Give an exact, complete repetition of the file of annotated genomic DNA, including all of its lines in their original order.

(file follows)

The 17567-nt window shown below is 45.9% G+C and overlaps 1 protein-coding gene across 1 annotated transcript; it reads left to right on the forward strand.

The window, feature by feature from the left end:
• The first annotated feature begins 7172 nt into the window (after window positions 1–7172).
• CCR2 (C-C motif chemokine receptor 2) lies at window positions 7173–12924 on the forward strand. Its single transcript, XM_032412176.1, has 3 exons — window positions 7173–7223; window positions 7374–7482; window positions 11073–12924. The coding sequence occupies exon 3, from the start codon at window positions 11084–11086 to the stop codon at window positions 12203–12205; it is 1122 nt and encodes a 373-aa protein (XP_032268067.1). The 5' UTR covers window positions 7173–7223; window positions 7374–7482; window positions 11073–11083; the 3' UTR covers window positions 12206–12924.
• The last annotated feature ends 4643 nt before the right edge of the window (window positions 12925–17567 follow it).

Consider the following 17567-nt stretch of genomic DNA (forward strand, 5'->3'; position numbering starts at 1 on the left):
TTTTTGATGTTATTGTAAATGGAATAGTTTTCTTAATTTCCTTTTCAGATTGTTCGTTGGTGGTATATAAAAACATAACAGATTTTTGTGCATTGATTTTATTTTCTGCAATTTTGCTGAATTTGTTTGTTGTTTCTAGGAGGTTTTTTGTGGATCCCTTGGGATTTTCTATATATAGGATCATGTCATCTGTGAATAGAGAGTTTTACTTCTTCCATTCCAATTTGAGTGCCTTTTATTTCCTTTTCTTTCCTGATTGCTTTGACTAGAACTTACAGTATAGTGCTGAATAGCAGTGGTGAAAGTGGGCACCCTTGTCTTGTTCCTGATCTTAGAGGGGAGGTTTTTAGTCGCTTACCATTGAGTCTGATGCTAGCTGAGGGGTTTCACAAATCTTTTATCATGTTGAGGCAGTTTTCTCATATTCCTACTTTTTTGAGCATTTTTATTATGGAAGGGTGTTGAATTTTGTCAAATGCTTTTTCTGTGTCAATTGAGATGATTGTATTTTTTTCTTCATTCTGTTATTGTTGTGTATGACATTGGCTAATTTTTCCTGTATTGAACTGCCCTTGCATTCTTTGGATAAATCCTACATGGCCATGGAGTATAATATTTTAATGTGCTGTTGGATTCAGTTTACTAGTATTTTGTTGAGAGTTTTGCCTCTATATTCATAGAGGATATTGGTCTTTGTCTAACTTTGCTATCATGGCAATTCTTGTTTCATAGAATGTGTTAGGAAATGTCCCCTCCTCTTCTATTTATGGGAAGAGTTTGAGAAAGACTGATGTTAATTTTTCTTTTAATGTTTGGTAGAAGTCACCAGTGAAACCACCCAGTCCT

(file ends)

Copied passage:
The 17567-nt window shown below is 45.9% G+C and overlaps 1 protein-coding gene across 1 annotated transcript; it reads left to right on the forward strand.

The window, feature by feature from the left end:
• The first annotated feature begins 7172 nt into the window (after window positions 1–7172).
• CCR2 (C-C motif chemokine receptor 2) lies at window positions 7173–12924 on the forward strand. Its single transcript, XM_032412176.1, has 3 exons — window positions 7173–7223; window positions 7374–7482; window positions 11073–12924. The coding sequence occupies exon 3, from the start codon at window positions 11084–11086 to the stop codon at window positions 12203–12205; it is 1122 nt and encodes a 373-aa protein (XP_032268067.1). The 5' UTR covers window positions 7173–7223; window positions 7374–7482; window positions 11073–11083; the 3' UTR covers window positions 12206–12924.
• The last annotated feature ends 4643 nt before the right edge of the window (window positions 12925–17567 follow it).

Consider the following 17567-nt stretch of genomic DNA (forward strand, 5'->3'; position numbering starts at 1 on the left):
TTTTTGATGTTATTGTAAATGGAATAGTTTTCTTAATTTCCTTTTCAGATTGTTCGTTGGTGGTATATAAAAACATAACAGATTTTTGTGCATTGATTTTATTTTCTGCAATTTTGCTGAATTTGTTTGTTGTTTCTAGGAGGTTTTTTGTGGATCCCTTGGGATTTTCTATATATAGGATCATGTCATCTGTGAATAGAGAGTTTTACTTCTTCCATTCCAATTTGAGTGCCTTTTATTTCCTTTTCTTTCCTGATTGCTTTGACTAGAACTTACAGTATAGTGCTGAATAGCAGTGGTGAAAGTGGGCACCCTTGTCTTGTTCCTGATCTTAGAGGGGAGGTTTTTAGTCGCTTACCATTGAGTCTGATGCTAGCTGAGGGGTTTCACAAATCTTTTATCATGTTGAGGCAGTTTTCTCATATTCCTACTTTTTTGAGCATTTTTATTATGGAAGGGTGTTGAATTTTGTCAAATGCTTTTTCTGTGTCAATTGAGATGATTGTATTTTTTTCTTCATTCTGTTATTGTTGTGTATGACATTGGCTAATTTTTCCTGTATTGAACTGCCCTTGCATTCTTTGGATAAATCCTACATGGCCATGGAGTATAATATTTTAATGTGCTGTTGGATTCAGTTTACTAGTATTTTGTTGAGAGTTTTGCCTCTATATTCATAGAGGATATTGGTCTTTGTCTAACTTTGCTATCATGGCAATTCTTGTTTCATAGAATGTGTTAGGAAATGTCCCCTCCTCTTCTATTTATGGGAAGAGTTTGAGAAAGACTGATGTTAATTTTTCTTTTAATGTTTGGTAGAAGTCACCAGTGAAACCACCCAGTCCT